The year is 1923. Everyone who is anyone is enjoying themselves in London, coming out as a debutante and eagerly anticipating the royal wedding. But the Derringtons aren’t really anyone – they’re stuck in their run-down house in the country with their father and their great-aunt, without the money or fashionable dresses for eldest sister Violet to have the season she desperately wants. Can these four young ladies make their way in the world?
Cora Harrison’s new book features a charming set of characters – notably the three youngest of the Derrington sisters. Jazz musician Poppy, aspiring film director Daisy, and clever Rose, always making up stories, are absolutely lovely. Violet is less easy to warm to but definitely feels realistic, with her social climbing ambitions just what you’d expect for the time period – and to be fair, not completely selfish as one of the reasons she wants to find a husband is so that she’s able to help her sisters have their own seasons.
Add to this a really entertaining supporting cast – I particularly liked servants Maud and Morgan and brooding neighbour Justin, and the believable relationships the sisters had with each other and with the rest of the characters – and a rich eye for detail which captures the feel of the Twenties extremely well and you have a strong contender for one of the best teen historical novels of the year so far. It’s not quite five stars – I’m being really picky here, but one of the plotlines was rather predictable – but it’s comfortably worth four and a half and I’m really looking forward to the next in the series.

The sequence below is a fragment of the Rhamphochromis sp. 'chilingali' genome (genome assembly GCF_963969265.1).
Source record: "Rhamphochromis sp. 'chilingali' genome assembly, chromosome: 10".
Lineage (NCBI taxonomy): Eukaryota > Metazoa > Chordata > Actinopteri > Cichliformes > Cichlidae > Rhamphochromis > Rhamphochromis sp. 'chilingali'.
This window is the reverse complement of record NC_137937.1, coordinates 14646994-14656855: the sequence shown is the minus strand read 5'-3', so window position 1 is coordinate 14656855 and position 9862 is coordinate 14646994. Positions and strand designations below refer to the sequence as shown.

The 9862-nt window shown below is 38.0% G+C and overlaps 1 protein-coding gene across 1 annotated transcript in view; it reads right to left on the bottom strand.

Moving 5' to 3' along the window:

Oh, yes – it’s a series, but… there’s an ending! Which actually resolves things! This shouldn’t be quite as surprising as it is but after a recent run of reading books which just end on unsatisfying cliffhangers it was extremely welcome to find one which has got characters strong enough for me to want to read more about them but actually has a satisfying conclusion to the novel.
Definite recommendation to all, absolutely massive one to fans of historical novels.